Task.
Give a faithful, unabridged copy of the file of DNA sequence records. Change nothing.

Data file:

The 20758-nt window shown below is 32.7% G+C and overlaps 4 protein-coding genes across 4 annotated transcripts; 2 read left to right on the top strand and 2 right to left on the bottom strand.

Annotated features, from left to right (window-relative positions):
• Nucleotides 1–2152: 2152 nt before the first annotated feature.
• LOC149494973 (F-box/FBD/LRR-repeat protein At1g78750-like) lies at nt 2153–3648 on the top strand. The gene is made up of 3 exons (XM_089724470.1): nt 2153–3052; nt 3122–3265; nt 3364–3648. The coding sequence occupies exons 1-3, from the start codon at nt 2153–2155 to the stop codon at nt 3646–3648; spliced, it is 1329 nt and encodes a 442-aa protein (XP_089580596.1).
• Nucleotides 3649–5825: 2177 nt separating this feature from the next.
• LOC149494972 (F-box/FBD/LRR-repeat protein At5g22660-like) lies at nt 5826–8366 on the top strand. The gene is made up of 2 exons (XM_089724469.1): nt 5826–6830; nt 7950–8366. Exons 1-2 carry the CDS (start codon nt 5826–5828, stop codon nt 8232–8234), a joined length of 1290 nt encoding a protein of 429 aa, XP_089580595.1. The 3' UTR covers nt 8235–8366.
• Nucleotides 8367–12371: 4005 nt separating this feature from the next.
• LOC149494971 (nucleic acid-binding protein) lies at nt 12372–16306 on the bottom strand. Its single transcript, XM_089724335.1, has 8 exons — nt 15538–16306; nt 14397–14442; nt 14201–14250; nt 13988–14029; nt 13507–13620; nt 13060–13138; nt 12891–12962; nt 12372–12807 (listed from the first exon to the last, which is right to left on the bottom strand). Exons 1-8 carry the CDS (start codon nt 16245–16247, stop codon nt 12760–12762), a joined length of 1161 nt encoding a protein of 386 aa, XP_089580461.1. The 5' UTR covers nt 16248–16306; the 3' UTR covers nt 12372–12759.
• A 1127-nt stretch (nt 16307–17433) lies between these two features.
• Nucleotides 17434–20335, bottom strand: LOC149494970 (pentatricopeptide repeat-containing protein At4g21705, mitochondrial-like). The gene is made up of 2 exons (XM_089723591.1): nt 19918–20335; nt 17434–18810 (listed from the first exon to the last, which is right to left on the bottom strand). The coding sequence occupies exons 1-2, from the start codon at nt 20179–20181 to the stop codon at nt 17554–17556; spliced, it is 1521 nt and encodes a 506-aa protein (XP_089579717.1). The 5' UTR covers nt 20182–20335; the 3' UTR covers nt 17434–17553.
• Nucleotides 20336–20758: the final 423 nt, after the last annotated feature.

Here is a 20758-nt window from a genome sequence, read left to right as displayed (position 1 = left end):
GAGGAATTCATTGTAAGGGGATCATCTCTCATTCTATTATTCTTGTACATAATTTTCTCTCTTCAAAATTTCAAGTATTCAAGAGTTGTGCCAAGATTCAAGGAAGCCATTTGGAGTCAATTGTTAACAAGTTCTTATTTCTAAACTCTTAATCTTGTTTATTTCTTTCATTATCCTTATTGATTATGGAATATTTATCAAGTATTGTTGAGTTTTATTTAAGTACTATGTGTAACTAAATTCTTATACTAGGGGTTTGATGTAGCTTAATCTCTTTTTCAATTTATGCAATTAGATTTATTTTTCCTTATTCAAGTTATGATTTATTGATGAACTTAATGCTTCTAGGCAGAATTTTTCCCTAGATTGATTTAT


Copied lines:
The 20758-nt window shown below is 32.7% G+C and overlaps 4 protein-coding genes across 4 annotated transcripts; 2 read left to right on the top strand and 2 right to left on the bottom strand.

Annotated features, from left to right (window-relative positions):
• Nucleotides 1–2152: 2152 nt before the first annotated feature.
• LOC149494973 (F-box/FBD/LRR-repeat protein At1g78750-like) lies at nt 2153–3648 on the top strand. The gene is made up of 3 exons (XM_089724470.1): nt 2153–3052; nt 3122–3265; nt 3364–3648. The coding sequence occupies exons 1-3, from the start codon at nt 2153–2155 to the stop codon at nt 3646–3648; spliced, it is 1329 nt and encodes a 442-aa protein (XP_089580596.1).
• Nucleotides 3649–5825: 2177 nt separating this feature from the next.
• LOC149494972 (F-box/FBD/LRR-repeat protein At5g22660-like) lies at nt 5826–8366 on the top strand. The gene is made up of 2 exons (XM_089724469.1): nt 5826–6830; nt 7950–8366. Exons 1-2 carry the CDS (start codon nt 5826–5828, stop codon nt 8232–8234), a joined length of 1290 nt encoding a protein of 429 aa, XP_089580595.1. The 3' UTR covers nt 8235–8366.
• Nucleotides 8367–12371: 4005 nt separating this feature from the next.
• LOC149494971 (nucleic acid-binding protein) lies at nt 12372–16306 on the bottom strand. Its single transcript, XM_089724335.1, has 8 exons — nt 15538–16306; nt 14397–14442; nt 14201–14250; nt 13988–14029; nt 13507–13620; nt 13060–13138; nt 12891–12962; nt 12372–12807 (listed from the first exon to the last, which is right to left on the bottom strand). Exons 1-8 carry the CDS (start codon nt 16245–16247, stop codon nt 12760–12762), a joined length of 1161 nt encoding a protein of 386 aa, XP_089580461.1. The 5' UTR covers nt 16248–16306; the 3' UTR covers nt 12372–12759.
• A 1127-nt stretch (nt 16307–17433) lies between these two features.
• Nucleotides 17434–20335, bottom strand: LOC149494970 (pentatricopeptide repeat-containing protein At4g21705, mitochondrial-like). The gene is made up of 2 exons (XM_089723591.1): nt 19918–20335; nt 17434–18810 (listed from the first exon to the last, which is right to left on the bottom strand). The coding sequence occupies exons 1-2, from the start codon at nt 20179–20181 to the stop codon at nt 17554–17556; spliced, it is 1521 nt and encodes a 506-aa protein (XP_089579717.1). The 5' UTR covers nt 20182–20335; the 3' UTR covers nt 17434–17553.
• Nucleotides 20336–20758: the final 423 nt, after the last annotated feature.

Here is a 20758-nt window from a genome sequence, read left to right as displayed (position 1 = left end):
GAGGAATTCATTGTAAGGGGATCATCTCTCATTCTATTATTCTTGTACATAATTTTCTCTCTTCAAAATTTCAAGTATTCAAGAGTTGTGCCAAGATTCAAGGAAGCCATTTGGAGTCAATTGTTAACAAGTTCTTATTTCTAAACTCTTAATCTTGTTTATTTCTTTCATTATCCTTATTGATTATGGAATATTTATCAAGTATTGTTGAGTTTTATTTAAGTACTATGTGTAACTAAATTCTTATACTAGGGGTTTGATGTAGCTTAATCTCTTTTTCAATTTATGCAATTAGATTTATTTTTCCTTATTCAAGTTATGATTTATTGATGAACTTAATGCTTCTAGGCAGAATTTTTCCCTAGATTGATTTAT